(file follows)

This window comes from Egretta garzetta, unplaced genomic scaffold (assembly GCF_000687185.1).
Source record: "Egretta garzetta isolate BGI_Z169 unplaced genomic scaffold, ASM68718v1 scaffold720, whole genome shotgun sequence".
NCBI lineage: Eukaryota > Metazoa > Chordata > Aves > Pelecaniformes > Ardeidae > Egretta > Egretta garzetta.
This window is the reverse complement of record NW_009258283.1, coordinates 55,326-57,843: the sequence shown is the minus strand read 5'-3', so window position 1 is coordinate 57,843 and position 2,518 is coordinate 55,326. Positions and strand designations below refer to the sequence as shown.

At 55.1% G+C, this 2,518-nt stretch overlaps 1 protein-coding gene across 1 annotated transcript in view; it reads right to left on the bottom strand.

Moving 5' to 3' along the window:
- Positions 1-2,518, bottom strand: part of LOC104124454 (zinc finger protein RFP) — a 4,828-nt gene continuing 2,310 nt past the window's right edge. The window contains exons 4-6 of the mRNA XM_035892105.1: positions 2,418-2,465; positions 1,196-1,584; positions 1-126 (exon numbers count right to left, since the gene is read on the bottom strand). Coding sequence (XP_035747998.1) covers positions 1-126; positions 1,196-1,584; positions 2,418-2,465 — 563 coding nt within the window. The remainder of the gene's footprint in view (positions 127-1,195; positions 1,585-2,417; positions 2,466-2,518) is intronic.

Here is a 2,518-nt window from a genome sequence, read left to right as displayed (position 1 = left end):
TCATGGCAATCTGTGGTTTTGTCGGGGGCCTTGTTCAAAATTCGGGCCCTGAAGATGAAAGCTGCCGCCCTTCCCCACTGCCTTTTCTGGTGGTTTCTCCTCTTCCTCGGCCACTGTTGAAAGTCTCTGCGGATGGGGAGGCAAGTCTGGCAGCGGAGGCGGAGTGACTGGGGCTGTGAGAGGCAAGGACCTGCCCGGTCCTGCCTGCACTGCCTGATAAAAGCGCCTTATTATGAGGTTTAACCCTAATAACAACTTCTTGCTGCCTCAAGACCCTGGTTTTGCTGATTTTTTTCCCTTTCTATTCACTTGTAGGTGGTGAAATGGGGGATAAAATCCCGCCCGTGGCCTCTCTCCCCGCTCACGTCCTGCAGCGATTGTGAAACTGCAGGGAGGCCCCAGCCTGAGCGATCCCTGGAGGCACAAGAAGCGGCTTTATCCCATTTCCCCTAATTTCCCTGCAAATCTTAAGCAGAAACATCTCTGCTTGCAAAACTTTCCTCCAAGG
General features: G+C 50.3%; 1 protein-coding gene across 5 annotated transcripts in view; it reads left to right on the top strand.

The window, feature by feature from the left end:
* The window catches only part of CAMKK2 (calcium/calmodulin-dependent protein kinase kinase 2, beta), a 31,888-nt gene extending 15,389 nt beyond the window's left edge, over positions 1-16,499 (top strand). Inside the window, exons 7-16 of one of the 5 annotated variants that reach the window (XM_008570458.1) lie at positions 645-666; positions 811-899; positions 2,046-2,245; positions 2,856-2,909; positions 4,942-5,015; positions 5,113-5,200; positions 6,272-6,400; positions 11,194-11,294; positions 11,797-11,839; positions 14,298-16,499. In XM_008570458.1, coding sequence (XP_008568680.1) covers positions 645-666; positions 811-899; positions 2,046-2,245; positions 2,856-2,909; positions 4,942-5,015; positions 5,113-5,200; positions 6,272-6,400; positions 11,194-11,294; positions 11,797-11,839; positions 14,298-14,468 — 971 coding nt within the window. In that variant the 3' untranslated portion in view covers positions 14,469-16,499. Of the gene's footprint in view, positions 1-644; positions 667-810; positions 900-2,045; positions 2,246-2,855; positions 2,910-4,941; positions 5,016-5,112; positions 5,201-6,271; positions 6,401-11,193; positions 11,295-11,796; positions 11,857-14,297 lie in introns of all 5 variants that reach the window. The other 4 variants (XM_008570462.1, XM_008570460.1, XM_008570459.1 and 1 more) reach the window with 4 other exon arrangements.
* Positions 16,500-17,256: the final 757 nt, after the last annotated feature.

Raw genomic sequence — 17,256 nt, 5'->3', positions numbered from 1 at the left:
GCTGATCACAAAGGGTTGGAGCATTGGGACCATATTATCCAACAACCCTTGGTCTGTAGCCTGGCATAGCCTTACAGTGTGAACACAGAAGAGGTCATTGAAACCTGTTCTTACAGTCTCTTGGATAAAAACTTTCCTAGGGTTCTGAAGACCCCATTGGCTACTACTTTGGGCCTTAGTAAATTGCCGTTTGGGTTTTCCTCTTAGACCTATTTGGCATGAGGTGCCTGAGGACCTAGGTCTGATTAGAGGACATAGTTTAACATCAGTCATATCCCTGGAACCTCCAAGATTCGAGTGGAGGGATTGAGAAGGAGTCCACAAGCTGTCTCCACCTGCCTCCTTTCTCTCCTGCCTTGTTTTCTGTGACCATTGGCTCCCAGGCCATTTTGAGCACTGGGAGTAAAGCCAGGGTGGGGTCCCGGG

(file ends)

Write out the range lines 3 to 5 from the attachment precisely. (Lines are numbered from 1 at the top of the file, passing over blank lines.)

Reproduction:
NCBI lineage: Eukaryota > Metazoa > Chordata > Aves > Pelecaniformes > Ardeidae > Egretta > Egretta garzetta.
This window is the reverse complement of record NW_009258283.1, coordinates 55,326-57,843: the sequence shown is the minus strand read 5'-3', so window position 1 is coordinate 57,843 and position 2,518 is coordinate 55,326. Positions and strand designations below refer to the sequence as shown.

At 55.1% G+C, this 2,518-nt stretch overlaps 1 protein-coding gene across 1 annotated transcript in view; it reads right to left on the bottom strand.